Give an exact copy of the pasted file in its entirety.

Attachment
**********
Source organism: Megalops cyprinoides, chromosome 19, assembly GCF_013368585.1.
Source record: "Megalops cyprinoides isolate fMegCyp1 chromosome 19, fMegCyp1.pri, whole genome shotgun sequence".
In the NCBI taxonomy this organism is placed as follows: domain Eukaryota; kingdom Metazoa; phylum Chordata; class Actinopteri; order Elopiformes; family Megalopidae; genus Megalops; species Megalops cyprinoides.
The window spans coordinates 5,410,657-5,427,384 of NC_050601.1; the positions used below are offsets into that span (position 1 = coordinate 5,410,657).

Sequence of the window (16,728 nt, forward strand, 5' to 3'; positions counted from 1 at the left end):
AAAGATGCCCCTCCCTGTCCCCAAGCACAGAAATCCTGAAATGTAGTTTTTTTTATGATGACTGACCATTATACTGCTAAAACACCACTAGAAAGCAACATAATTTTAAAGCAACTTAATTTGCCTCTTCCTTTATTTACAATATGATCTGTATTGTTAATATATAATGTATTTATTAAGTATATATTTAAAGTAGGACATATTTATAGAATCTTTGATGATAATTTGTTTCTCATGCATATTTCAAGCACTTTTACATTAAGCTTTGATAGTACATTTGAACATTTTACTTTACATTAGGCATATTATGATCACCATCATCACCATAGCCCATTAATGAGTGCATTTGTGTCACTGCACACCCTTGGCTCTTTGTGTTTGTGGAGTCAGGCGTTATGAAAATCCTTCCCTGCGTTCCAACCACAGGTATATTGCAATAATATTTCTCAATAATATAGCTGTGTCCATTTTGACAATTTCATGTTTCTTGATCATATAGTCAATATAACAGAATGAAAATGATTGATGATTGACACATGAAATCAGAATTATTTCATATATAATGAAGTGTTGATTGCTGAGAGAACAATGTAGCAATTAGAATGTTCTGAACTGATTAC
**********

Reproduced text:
Source organism: Megalops cyprinoides, chromosome 19, assembly GCF_013368585.1.
Source record: "Megalops cyprinoides isolate fMegCyp1 chromosome 19, fMegCyp1.pri, whole genome shotgun sequence".
In the NCBI taxonomy this organism is placed as follows: domain Eukaryota; kingdom Metazoa; phylum Chordata; class Actinopteri; order Elopiformes; family Megalopidae; genus Megalops; species Megalops cyprinoides.
The window spans coordinates 5,410,657-5,427,384 of NC_050601.1; the positions used below are offsets into that span (position 1 = coordinate 5,410,657).

Sequence of the window (16,728 nt, forward strand, 5' to 3'; positions counted from 1 at the left end):
AAAGATGCCCCTCCCTGTCCCCAAGCACAGAAATCCTGAAATGTAGTTTTTTTTATGATGACTGACCATTATACTGCTAAAACACCACTAGAAAGCAACATAATTTTAAAGCAACTTAATTTGCCTCTTCCTTTATTTACAATATGATCTGTATTGTTAATATATAATGTATTTATTAAGTATATATTTAAAGTAGGACATATTTATAGAATCTTTGATGATAATTTGTTTCTCATGCATATTTCAAGCACTTTTACATTAAGCTTTGATAGTACATTTGAACATTTTACTTTACATTAGGCATATTATGATCACCATCATCACCATAGCCCATTAATGAGTGCATTTGTGTCACTGCACACCCTTGGCTCTTTGTGTTTGTGGAGTCAGGCGTTATGAAAATCCTTCCCTGCGTTCCAACCACAGGTATATTGCAATAATATTTCTCAATAATATAGCTGTGTCCATTTTGACAATTTCATGTTTCTTGATCATATAGTCAATATAACAGAATGAAAATGATTGATGATTGACACATGAAATCAGAATTATTTCATATATAATGAAGTGTTGATTGCTGAGAGAACAATGTAGCAATTAGAATGTTCTGAACTGATTAC